June 08, 2016

When Life gives you Grapefruits...

Hello fellow bra-makers!

I have moved all my blog posts over to our new website and blogsite at


All of the blog posts are there, some with new pictures and with easier navigation. For those of you who follow me through Bloglovin',  we already changed our site address in Bloglovin', so you don't have to do anything!

For those of you who follow me here, please go to the new home of The Fairy Bra Mother!

Your Fairy Bra Mother

...and now, on to the post....

Sometimes I hear breasts called different food related names
  • Fried eggs
  • Lemons
  • Grapefruits
  • Melons
You get the idea. We can deal with that. We can even deal with having a set of grapefruits or carrying around a pair of melons. But what happens if you are blessed with both a grapefruit and a melon? On the same chest. At the same time. 

First of all, let me go on record as saying...If you are concerned about "someone" noticing the difference in size, you can rest easy. Most people have no idea you have any unevenness going on. Really. Most people don't notice anything about someone else - they are too busy thinking about themselves.  It's probably safe to say that only another bra-maker is ever going to notice and then, only if you take off your bra in front of her. Then believe me - she will be very sympathetic!

But I digress...what do women of uneven sizes do about fitting a bra?  I have seen women who buy really stretchy bras  that more or less conform to the two sizes.  I call those bras One Size Fits No One. To me that is not a solution. That is giving up. This gal is not that big, but she is not getting any help from this "panty hose" bra.

When we sew our own bras, we have 2 different options for dealing with uneven cup sizes.

Option 1. You can pad the smaller to even it out to match the larger. Most professional bra-makers I know do this on a regular basis. Cut & Sew foam is especially useful as the larger size can use one layer of foam just to smooth out the profile, while the smaller can have several layers, depending on what is needed. 

Just like when we make a prosthesis (as in this post), you can cut the second and third layers of foam smaller than the first so that the thickness and bulk at the neckline is reduced as much as possible. If you pad up one cup with 3 or 4 layers all the way to the neckline edge, those layers will create a ridge that will be visible under clothes.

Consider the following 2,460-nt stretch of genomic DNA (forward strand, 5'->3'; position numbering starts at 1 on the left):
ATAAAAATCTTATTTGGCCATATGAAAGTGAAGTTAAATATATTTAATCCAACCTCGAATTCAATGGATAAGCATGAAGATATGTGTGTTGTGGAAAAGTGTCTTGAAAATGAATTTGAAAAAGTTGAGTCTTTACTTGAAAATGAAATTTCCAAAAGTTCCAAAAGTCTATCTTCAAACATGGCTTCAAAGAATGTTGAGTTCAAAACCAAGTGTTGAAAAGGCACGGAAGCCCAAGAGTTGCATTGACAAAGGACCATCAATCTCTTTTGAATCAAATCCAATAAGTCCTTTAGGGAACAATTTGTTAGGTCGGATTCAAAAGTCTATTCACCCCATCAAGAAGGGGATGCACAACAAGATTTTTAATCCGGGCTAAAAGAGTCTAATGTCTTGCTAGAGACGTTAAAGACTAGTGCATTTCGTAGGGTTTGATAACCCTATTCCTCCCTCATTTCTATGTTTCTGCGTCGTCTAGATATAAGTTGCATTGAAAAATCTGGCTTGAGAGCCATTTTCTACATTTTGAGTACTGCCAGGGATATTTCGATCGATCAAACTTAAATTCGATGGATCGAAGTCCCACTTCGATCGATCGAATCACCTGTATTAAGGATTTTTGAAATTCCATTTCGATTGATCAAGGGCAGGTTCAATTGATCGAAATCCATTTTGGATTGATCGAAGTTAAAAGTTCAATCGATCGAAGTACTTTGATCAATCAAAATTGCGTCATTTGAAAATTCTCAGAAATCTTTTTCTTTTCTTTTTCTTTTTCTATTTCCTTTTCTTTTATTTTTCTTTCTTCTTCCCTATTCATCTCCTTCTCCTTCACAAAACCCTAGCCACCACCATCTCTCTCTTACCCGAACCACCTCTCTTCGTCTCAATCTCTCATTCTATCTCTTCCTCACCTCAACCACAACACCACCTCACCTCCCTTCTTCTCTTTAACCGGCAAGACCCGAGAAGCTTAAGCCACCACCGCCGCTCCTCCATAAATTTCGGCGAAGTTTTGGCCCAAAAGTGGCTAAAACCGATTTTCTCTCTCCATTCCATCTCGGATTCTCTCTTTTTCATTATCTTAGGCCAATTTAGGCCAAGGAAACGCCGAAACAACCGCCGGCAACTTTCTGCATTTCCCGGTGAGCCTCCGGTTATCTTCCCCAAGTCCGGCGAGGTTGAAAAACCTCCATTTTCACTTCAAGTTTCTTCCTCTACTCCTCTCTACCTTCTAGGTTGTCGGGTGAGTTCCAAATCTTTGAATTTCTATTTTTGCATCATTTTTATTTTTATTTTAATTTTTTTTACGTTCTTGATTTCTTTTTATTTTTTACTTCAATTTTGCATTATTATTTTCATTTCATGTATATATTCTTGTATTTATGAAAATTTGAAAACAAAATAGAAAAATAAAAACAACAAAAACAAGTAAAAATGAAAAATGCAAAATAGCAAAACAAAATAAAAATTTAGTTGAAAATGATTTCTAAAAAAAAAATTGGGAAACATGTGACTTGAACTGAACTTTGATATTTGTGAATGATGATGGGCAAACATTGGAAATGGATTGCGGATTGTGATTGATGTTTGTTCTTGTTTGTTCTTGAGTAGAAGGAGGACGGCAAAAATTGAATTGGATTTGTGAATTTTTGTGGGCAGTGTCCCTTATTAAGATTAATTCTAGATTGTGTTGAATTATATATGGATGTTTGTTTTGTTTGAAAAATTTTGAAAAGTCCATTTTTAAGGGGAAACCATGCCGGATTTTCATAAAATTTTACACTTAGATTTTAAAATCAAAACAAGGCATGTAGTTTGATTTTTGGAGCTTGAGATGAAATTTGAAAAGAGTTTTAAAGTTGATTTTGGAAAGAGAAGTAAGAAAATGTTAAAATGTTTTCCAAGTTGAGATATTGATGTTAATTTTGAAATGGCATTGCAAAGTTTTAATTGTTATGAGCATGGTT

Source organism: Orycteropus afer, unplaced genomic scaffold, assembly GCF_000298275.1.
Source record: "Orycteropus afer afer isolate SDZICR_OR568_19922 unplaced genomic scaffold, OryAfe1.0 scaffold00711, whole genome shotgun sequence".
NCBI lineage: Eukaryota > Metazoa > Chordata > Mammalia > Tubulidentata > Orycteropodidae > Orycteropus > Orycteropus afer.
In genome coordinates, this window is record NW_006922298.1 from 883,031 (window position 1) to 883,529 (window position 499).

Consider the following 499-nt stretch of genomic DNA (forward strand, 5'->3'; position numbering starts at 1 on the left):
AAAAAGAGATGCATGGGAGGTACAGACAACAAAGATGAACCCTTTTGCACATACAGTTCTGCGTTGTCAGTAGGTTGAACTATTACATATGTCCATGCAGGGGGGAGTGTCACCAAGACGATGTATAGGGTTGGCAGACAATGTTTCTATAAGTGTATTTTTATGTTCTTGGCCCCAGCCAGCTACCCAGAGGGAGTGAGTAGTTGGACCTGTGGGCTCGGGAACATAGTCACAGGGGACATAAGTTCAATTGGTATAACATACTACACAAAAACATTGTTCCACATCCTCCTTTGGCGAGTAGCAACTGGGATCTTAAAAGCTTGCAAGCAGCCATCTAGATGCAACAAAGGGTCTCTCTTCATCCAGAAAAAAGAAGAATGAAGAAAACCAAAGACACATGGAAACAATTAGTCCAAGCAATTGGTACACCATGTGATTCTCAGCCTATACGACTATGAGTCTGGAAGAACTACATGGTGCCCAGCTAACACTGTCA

Another suggestion  if you need more than two layers of foam, is that you keep them to the lower cup if at all possible,  where they create a cushion (like a push-up pad) to boost up the smaller one and make them appear the same size. Will anyone know what you've done? Not unless you feel you have to tell them...and why would you do that? Really!

Speaking up push-up pads...you can easily make a push-up pad that is exactly the size of your lower cup by using your lower cup pattern to cut many layers of cut & sew foam, each smaller than the next to layer up as I show here. When all the layers are cut and stacked (with the smallest bits of foam in the centre of the "sandwich"), just zig-zag around the edges to secure them. Now you have a custom push-up pad that fits your bra exactly!

Option 2.  Will padding the smaller breast work for everyone? If you are of a certain age, do you really want multiple foam layers when you have "power surges". Probably not.

Some women forget trying to even them out and make a cup that fits for each side. (Remember what I said about no one will notice...they really won't! You see it because you are looking at them very close and from above, everyone else sees them from further away and straight on)

Making and fitting each side separately has advantages.

  • in the mornings, you just put on the bra and go to work
  • no more worries about the padding shifting
  • no extra work making the pads
  • once you make the pattern, it is regular bra sewing
  • no padding to make you sweat!
Let's say you have a 36D on the right side and a 36C on the left side as shown here. Trace the pattern for each cup. Remember to flip the pattern pieces intended for the LEFT side and label them like this.

Next, draw a balance line across a piece of paper and a centre front line at right angles to it. Line the "bowl" of each frame up against the horizontal line and the centre fronts along the CF line.

Notice that the tops of the CF are different as is the bottom of the band. They need to be the same. I almost always raise the shorter centre front to match the longer side. On the band I make the two sides look as similar as I can.

You will also need to raise the upper cup of the 36C a little higher to match with the frame we raised.

To see this and much, much more, see my Craftsy class Sewing Bras: Designer Techniques. The above screenshots were taken from that class.

1 comment:

  1. Hi Beverly! I watched your Designer Techniques class and am interested in trying to sew a bra with a push-up pad/pouch. The pattern I'm working with has an upper cup and a split lower cup. Is it still possible to do with this pattern or would I need to be starting with a pattern that has the lower cup in one piece? Thanks!